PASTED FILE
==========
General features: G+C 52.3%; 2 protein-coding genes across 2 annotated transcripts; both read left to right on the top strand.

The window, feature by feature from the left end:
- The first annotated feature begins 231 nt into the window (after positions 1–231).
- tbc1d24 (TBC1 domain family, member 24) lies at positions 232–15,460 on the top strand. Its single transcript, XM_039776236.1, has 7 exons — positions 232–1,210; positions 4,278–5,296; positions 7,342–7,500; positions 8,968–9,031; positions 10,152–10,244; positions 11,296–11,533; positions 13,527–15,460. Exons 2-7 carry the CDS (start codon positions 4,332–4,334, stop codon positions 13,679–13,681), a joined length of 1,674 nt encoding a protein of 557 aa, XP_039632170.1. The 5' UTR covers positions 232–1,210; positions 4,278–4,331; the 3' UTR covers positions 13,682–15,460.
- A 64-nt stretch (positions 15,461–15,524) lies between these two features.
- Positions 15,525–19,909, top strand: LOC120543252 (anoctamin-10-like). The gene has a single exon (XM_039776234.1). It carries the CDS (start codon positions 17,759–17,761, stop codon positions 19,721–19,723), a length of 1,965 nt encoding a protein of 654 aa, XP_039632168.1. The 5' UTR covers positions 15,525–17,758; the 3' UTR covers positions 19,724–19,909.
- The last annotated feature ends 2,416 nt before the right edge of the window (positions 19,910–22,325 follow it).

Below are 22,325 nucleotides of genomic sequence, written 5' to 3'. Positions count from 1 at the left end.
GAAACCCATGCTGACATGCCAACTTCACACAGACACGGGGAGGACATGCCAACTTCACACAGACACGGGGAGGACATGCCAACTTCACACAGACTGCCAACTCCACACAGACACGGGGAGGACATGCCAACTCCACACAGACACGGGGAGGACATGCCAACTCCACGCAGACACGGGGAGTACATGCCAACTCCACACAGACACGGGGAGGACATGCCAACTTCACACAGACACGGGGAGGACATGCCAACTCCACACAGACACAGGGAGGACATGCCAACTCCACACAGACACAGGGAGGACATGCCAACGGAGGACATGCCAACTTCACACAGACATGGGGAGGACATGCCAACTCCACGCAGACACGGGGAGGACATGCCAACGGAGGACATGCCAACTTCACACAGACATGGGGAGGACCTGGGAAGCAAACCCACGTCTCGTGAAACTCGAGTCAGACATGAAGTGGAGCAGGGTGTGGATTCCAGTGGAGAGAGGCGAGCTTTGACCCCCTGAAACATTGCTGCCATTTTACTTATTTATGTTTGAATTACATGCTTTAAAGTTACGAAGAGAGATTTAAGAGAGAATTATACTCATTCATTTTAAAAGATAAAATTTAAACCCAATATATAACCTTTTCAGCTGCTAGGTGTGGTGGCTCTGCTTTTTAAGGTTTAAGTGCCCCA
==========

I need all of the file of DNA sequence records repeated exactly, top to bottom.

General features: G+C 52.3%; 2 protein-coding genes across 2 annotated transcripts; both read left to right on the top strand.

The window, feature by feature from the left end:
- The first annotated feature begins 231 nt into the window (after positions 1–231).
- tbc1d24 (TBC1 domain family, member 24) lies at positions 232–15,460 on the top strand. Its single transcript, XM_039776236.1, has 7 exons — positions 232–1,210; positions 4,278–5,296; positions 7,342–7,500; positions 8,968–9,031; positions 10,152–10,244; positions 11,296–11,533; positions 13,527–15,460. Exons 2-7 carry the CDS (start codon positions 4,332–4,334, stop codon positions 13,679–13,681), a joined length of 1,674 nt encoding a protein of 557 aa, XP_039632170.1. The 5' UTR covers positions 232–1,210; positions 4,278–4,331; the 3' UTR covers positions 13,682–15,460.
- A 64-nt stretch (positions 15,461–15,524) lies between these two features.
- Positions 15,525–19,909, top strand: LOC120543252 (anoctamin-10-like). The gene has a single exon (XM_039776234.1). It carries the CDS (start codon positions 17,759–17,761, stop codon positions 19,721–19,723), a length of 1,965 nt encoding a protein of 654 aa, XP_039632168.1. The 5' UTR covers positions 15,525–17,758; the 3' UTR covers positions 19,724–19,909.
- The last annotated feature ends 2,416 nt before the right edge of the window (positions 19,910–22,325 follow it).

Below are 22,325 nucleotides of genomic sequence, written 5' to 3'. Positions count from 1 at the left end.
GAAACCCATGCTGACATGCCAACTTCACACAGACACGGGGAGGACATGCCAACTTCACACAGACACGGGGAGGACATGCCAACTTCACACAGACTGCCAACTCCACACAGACACGGGGAGGACATGCCAACTCCACACAGACACGGGGAGGACATGCCAACTCCACGCAGACACGGGGAGTACATGCCAACTCCACACAGACACGGGGAGGACATGCCAACTTCACACAGACACGGGGAGGACATGCCAACTCCACACAGACACAGGGAGGACATGCCAACTCCACACAGACACAGGGAGGACATGCCAACGGAGGACATGCCAACTTCACACAGACATGGGGAGGACATGCCAACTCCACGCAGACACGGGGAGGACATGCCAACGGAGGACATGCCAACTTCACACAGACATGGGGAGGACCTGGGAAGCAAACCCACGTCTCGTGAAACTCGAGTCAGACATGAAGTGGAGCAGGGTGTGGATTCCAGTGGAGAGAGGCGAGCTTTGACCCCCTGAAACATTGCTGCCATTTTACTTATTTATGTTTGAATTACATGCTTTAAAGTTACGAAGAGAGATTTAAGAGAGAATTATACTCATTCATTTTAAAAGATAAAATTTAAACCCAATATATAACCTTTTCAGCTGCTAGGTGTGGTGGCTCTGCTTTTTAAGGTTTAAGTGCCCCA